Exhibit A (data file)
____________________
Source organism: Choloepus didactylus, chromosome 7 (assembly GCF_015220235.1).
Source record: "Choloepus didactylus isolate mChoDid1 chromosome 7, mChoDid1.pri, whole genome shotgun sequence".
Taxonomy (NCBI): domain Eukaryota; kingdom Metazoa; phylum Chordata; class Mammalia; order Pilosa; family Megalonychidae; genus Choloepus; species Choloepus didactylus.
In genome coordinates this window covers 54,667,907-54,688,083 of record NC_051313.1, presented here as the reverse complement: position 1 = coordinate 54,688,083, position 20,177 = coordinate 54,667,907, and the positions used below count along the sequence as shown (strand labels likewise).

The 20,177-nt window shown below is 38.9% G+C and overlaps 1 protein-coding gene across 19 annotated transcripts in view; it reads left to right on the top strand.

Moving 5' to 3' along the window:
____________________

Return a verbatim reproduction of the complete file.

Source organism: Choloepus didactylus, chromosome 7 (assembly GCF_015220235.1).
Source record: "Choloepus didactylus isolate mChoDid1 chromosome 7, mChoDid1.pri, whole genome shotgun sequence".
Taxonomy (NCBI): domain Eukaryota; kingdom Metazoa; phylum Chordata; class Mammalia; order Pilosa; family Megalonychidae; genus Choloepus; species Choloepus didactylus.
In genome coordinates this window covers 54,667,907-54,688,083 of record NC_051313.1, presented here as the reverse complement: position 1 = coordinate 54,688,083, position 20,177 = coordinate 54,667,907, and the positions used below count along the sequence as shown (strand labels likewise).

The 20,177-nt window shown below is 38.9% G+C and overlaps 1 protein-coding gene across 19 annotated transcripts in view; it reads left to right on the top strand.

Moving 5' to 3' along the window: